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Wayfinder: Episode One

rated 3.97 / 5 stars
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Adventure - Point 'n Click

Credits & Info

May 10, 2010 | 5:50 AM EDT

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Author Comments

My first game, learned a lot and hope to learn more. Hope you guys dig it. It was a real pleassure working with the people who voiced the characters. A great learning experience. ^^

There are a few hidden upgrades, the average playtime for this from start to finish is around 25 minutes judging from my playtesters.

WALKTHROUGH >> tch?v=kBhtqtmwKic << There is a space in the word 'watch' newgrounds is auto inserting it or something, I've removed it a dozen times. You'll have to remove it before you submit the url.

There are variations in the game depending on how you treat your crew, but nothing major. Just different dialogue and dialogue trees that open up later.



Rated 4 / 5 stars

well...its ok~

tho totally no offense but its kinda...dead.
as a 1st game thats very good!
but was it necessary to go this far for a 1st? :(

PS: FPS should be higher for better graphics.

anyway its a good job not bad!


Rated 4.5 / 5 stars

It was cool...

until I didn't write down the datapad code and got stuck. Would have been a 10 otherwise.


Rated 5 / 5 stars

Long intro is long

good game besides that painfully long ass intro .. kills the replay value for me b/c i would not want to sit through 5 mins of that shit again .. add a skip button please.

Hyptosis responds:

There is no intro, the game just starts. You must have clicked credits.


Rated 5 / 5 stars


well.. since you guys like it.. why can't I?.. anyways.. maybe the titile came from the movie "the pathfinder"..


Rated 5 / 5 stars

Pretty good for a sponsored job.

The introduction to the game needs a small bit of work in that it needs to exist. It's your first game and it shows because the objective of the game isn't defined until long after the suspension of disbelief has a possibility of being broken. Even though a puzzle mystery game does not require extensive introductions to the story to work, and this is in fact discouraged, it's still required that the player has a defined objective in mind at all times. When the game begins, there is no such goal and the player is thrown out onto their rear into the game world with no direction or methods. They instead spend time reading the GUI and clicking on objects that do not respond to them. This is an important point. Even if the introduction to the game is nothing more than another character radioing in for a few lines of dialog, a foundation must be formed if the player is to be lost in the world. Your "company" logo does not count as an introduction.

The ambient noises are well done. They're unobtrusive to the game play in an attempt to reinforce the "lonely" feeling of the puzzle mystery the player is exploring alone. The combat noises are loud and painful however, not every "future noise" needs to be whiny and high pitched. Some of us play with headphones. Some of the noises- the "recharge noise" in particular- sound like stock noises. It's not a bad thing, just something a person can notice.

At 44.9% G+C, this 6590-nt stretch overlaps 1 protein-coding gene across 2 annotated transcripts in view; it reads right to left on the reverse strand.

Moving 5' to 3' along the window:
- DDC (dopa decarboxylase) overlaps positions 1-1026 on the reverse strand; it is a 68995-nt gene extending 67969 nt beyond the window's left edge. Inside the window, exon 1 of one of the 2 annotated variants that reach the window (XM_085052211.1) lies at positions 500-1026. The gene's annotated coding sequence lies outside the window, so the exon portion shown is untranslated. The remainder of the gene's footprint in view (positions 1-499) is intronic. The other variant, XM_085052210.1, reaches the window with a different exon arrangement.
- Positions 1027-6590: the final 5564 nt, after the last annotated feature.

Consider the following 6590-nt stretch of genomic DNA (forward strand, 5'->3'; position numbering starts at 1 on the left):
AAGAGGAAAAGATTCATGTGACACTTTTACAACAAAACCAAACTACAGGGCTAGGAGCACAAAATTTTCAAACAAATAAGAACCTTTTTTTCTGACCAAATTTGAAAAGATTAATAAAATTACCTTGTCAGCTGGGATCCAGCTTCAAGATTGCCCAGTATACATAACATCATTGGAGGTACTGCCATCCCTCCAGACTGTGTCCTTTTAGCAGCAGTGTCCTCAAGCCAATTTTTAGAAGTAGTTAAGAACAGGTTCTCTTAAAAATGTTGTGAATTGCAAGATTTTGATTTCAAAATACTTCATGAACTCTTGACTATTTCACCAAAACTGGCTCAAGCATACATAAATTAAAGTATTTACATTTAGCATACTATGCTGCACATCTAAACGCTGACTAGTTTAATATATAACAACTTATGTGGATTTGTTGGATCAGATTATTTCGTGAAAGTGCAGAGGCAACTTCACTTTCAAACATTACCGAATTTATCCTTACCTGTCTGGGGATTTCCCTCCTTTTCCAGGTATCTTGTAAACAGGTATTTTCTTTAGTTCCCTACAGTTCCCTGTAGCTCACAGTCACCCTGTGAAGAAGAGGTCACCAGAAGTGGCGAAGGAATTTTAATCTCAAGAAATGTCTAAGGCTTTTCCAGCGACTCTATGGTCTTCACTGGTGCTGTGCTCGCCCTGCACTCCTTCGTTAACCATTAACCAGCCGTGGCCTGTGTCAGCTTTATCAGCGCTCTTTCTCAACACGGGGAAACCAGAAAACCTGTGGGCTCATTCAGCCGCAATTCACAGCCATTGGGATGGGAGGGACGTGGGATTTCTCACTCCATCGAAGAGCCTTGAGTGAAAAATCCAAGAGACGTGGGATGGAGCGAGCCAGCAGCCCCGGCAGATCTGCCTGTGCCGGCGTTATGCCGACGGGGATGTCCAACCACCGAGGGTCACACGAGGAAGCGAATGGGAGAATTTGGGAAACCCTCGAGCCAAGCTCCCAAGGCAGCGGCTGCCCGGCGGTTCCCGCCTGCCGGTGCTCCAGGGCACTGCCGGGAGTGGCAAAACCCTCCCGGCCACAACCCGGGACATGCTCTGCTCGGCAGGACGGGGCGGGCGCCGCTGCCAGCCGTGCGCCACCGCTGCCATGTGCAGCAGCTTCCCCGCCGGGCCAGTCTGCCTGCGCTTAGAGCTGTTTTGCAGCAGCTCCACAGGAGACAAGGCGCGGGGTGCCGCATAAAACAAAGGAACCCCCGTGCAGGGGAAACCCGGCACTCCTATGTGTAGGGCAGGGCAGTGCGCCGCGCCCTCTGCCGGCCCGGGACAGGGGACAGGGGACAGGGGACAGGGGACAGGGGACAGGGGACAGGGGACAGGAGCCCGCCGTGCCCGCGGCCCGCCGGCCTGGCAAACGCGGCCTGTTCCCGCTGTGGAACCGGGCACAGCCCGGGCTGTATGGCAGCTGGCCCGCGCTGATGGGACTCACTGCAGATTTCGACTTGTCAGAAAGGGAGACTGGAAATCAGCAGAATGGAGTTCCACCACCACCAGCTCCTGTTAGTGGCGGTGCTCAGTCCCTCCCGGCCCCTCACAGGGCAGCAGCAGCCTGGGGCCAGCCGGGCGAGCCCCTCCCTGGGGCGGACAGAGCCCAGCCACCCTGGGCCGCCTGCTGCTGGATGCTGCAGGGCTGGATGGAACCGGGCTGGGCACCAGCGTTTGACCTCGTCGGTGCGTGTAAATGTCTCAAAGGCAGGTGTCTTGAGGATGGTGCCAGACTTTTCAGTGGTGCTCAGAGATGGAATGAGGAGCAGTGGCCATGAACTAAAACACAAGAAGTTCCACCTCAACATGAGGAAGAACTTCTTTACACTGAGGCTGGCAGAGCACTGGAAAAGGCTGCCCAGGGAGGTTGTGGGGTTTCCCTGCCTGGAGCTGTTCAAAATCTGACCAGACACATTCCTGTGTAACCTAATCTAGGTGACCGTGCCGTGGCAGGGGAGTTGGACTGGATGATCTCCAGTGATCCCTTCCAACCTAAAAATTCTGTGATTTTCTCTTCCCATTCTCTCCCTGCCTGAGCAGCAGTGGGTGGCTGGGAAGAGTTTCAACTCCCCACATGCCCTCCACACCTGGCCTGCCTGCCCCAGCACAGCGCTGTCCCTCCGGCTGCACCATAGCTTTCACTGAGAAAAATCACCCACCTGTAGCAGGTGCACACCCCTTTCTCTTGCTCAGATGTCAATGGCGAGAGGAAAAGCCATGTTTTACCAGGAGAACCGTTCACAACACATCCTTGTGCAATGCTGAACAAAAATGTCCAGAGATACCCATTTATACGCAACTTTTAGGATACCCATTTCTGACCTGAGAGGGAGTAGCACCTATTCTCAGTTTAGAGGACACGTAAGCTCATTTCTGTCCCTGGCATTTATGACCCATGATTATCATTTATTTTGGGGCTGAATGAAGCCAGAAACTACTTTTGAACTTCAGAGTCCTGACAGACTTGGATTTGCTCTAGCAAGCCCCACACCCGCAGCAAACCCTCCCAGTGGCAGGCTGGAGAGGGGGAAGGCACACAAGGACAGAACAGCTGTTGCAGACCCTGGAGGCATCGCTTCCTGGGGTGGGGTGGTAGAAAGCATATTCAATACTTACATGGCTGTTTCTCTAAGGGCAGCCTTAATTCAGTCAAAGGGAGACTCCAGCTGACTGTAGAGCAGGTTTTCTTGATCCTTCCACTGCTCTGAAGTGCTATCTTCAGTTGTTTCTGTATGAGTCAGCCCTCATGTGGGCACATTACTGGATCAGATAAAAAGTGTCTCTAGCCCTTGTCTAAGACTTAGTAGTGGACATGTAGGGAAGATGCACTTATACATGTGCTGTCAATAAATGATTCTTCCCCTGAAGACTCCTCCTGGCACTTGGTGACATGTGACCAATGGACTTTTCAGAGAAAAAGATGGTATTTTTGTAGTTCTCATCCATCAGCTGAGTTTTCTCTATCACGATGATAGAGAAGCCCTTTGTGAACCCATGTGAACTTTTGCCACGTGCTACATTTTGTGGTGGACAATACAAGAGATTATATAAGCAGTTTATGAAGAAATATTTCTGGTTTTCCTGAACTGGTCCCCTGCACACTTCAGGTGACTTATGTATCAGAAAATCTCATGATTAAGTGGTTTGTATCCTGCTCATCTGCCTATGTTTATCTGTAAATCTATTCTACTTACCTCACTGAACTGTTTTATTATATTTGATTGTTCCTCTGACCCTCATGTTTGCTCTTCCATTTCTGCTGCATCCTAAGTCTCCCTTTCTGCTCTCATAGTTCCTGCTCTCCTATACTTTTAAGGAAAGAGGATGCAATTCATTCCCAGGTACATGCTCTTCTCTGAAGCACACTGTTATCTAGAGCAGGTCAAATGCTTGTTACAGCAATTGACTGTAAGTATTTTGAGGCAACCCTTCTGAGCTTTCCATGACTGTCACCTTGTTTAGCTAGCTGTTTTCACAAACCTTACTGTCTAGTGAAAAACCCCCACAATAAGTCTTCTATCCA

A singular hot-spot method of puzzle mystery doesn't really make it much of a mystery. Once the player learns that any object that isn't relevant to the completion of the game does not produce a response, they're free to click on everything in the world until something does happen. It's like the avatar is blind and deaf, and feeling everything in the world randomly is how they get around. Come now. If it's possible to make hot-spots, it's possible to make soft-spots as well. Adding dialog to objects with no other relevance to the objectives is a great tool for immersion as it represents the avatar gathering information on the world around them- much like what people do.

The "combat" was little more than a simplistic hack and slash that used clicks instead of hacking at things, with a button. Once I bought a weapon upgrade, all I needed to spend money on was batteries for the force field because even the end-boss needed 4 hits to disable it and the field has an oversight where attacks that reduce it to 0 do not spill over into HP. I was effectively *immortal* so long as I had batteries (which were plenty cheap compared to their useless friends that restored HP.) Trust me, 3 batteries was a much better investment for the boss than some grenades (I used none.)

The ruin puzzles themselves however, are why I write. They are terrific. Subtle hints given by the environment lead to ways of thinking that could only come to life if the player actually thinks for a moment about how the pieces fall together. Some of them suffer from visual repetition problems however, and the final puzzle broke SoD entirely as I was forced to take print screens of the game itself in order to record it, just to solve it. A medium could be provided in game to assist the player with this somehow, as bringing MSPaint up meant the immersion was shattered- I knew the solution within seconds, but I suck at Simon Says. The first puzzle with the paint can locked inside the box is somewhat unfair. You- thank god- notify the player that the datapad will be gone forever, but even with a notification or 3 it's still very unfair to do so. A puzzle element required for completion should never ever be fully removed from the world until it is used. Ever. Games get around this by recording them (in a journal usually.)

The voice-overs were a great surprise, and surprisingly well done for most. Some of the voices didn't match their characters, but that's ok. First timers on the mic do that. Min was outright wrong. It either needed to sound more automated, or less. It paused as a robot would but it did so inconsistently. It's a robot.

Hyptosis responds:

Thanks for the detailed feedback, I will try to bare it all in mind when I work on another game.